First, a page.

Brian has been able to work on many different projects with Sielicki, including helping write the community guidelines for the entire village. Brian has even started an anonymous blog to help illustrate what living at the village is really like.
According to his blog – View from the Village – located on the Everyone Village website, Brian uses the moniker “The Scrapper.” So far, he has written about his experience meeting Sielicki and getting introduced to Everyone Village and wrote a profile about himself and his background. Brian hopes to continue writing and show potential residents and investors why Everyone Village is such a special place.
Although just a few months old, the community has continued to grow. Everyone Village has gone from 0 to 30 residents in just the past few weeks and plans to continue growing and have 60 residents by the Summer. Sielicki is encouraged by the village residents, and her passion shines through her smile even over the camera. Sielicki beams like the sun, matching her blond hair, when talking about the residents and her plans for the village.
Sielicki said, “there are just some remarkable stories and bringing people into a shared community where they’re being empowered and being supported by other people who understand the complexities and challenges of that transition from street to shelter… it has been awesome!”
According to Lane County’s Homeless-By-Name-List (HBNL), there were 3,967 reported unhoused people in Lane County as of December 2021. These numbers reflect how Lane County has one of the highest rates of homelessness per capita.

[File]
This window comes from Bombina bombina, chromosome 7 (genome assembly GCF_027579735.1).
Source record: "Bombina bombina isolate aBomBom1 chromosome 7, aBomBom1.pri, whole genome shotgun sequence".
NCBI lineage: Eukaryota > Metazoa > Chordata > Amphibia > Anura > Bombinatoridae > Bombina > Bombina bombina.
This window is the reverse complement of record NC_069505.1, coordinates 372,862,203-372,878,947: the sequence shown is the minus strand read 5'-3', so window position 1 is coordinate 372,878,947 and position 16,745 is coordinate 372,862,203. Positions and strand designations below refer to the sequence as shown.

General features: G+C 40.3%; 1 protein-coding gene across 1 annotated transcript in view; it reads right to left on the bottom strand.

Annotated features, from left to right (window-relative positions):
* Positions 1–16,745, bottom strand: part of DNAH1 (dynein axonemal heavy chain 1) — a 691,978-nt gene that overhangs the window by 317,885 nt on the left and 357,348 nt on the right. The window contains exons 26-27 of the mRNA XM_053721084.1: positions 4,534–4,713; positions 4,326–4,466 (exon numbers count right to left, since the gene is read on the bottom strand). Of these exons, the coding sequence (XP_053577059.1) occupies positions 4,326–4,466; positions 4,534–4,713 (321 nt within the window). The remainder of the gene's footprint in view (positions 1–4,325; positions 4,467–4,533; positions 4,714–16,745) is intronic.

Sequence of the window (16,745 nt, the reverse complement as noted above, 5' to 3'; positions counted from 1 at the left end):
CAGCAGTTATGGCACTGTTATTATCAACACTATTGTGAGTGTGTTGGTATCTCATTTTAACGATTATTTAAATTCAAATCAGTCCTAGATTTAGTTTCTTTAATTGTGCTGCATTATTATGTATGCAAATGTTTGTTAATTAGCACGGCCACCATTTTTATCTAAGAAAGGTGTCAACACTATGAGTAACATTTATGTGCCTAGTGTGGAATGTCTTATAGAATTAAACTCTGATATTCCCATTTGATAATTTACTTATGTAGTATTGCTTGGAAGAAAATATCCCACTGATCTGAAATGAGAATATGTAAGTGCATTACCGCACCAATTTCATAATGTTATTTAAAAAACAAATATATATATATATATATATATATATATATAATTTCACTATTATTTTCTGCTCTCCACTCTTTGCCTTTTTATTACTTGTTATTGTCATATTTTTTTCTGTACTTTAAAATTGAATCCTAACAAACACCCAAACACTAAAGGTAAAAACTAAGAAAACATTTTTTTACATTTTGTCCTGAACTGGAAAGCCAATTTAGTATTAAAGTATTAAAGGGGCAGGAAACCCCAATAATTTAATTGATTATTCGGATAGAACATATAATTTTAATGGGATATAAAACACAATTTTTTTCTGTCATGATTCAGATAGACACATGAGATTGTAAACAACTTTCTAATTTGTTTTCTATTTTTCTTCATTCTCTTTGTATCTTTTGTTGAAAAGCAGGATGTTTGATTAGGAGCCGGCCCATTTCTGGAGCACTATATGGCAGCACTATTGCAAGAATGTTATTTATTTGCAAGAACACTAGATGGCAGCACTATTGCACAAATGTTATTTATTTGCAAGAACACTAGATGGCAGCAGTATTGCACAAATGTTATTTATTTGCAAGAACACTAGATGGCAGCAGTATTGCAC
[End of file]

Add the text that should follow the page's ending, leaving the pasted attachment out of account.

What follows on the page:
Sielicki cannot help everyone; luckily, she is not alone in her mission. The city of Eugene and its businesses have helped Everyone Village continue to grow and thrive. Sielicki estimates that, including the land, they have received almost half a million dollars in contributions. In addition to these donated funds, Eugene has been a proud partner in her work.
City Councilor Randy Groves, Sielicki says, has been extremely hands-on and provided a team to support Everyone Village that has aided Sielicki in securing an 18-month contract with the city that helps pay for operational staff in the Village only a few days ago, on January 15th. It is evident that Eugene sees the need and actively supports people like Sielicki, who are working to solve the problem.
Everyone Village is not the only safe-sleeping site in Eugene. However, Everyone Village hopes to provide a longer-lasting solution to the crisis than just shelter. Everyone Village is not the first time Sielicki has worked with the unhoused community. She first got involved with unhoused individuals when a protest camp moved into her neighborhood.
As the neighborhood association chair at that time, she wanted to meet the camp and understand how she could help. Meeting with the campers opened her eyes to what life was like for the unhoused. Since that moment, Sielicki has been working on ways to improve the lives of the unhoused within Eugene. Sielicki has worked for many organizations that focus on helping the unhoused.
She is currently a commissioner on the Eugene Human Rights Commission, where
she moved forward a recommendation to the city of Eugene that categorizes violence against a person based on their housing status as a hate crime. Sielicki has already had a storied career, and she doesn’t plan to stop working anytime soon.
The work Sielicki is doing has already impacted dozens, and with Everyone Village, that impact will only grow.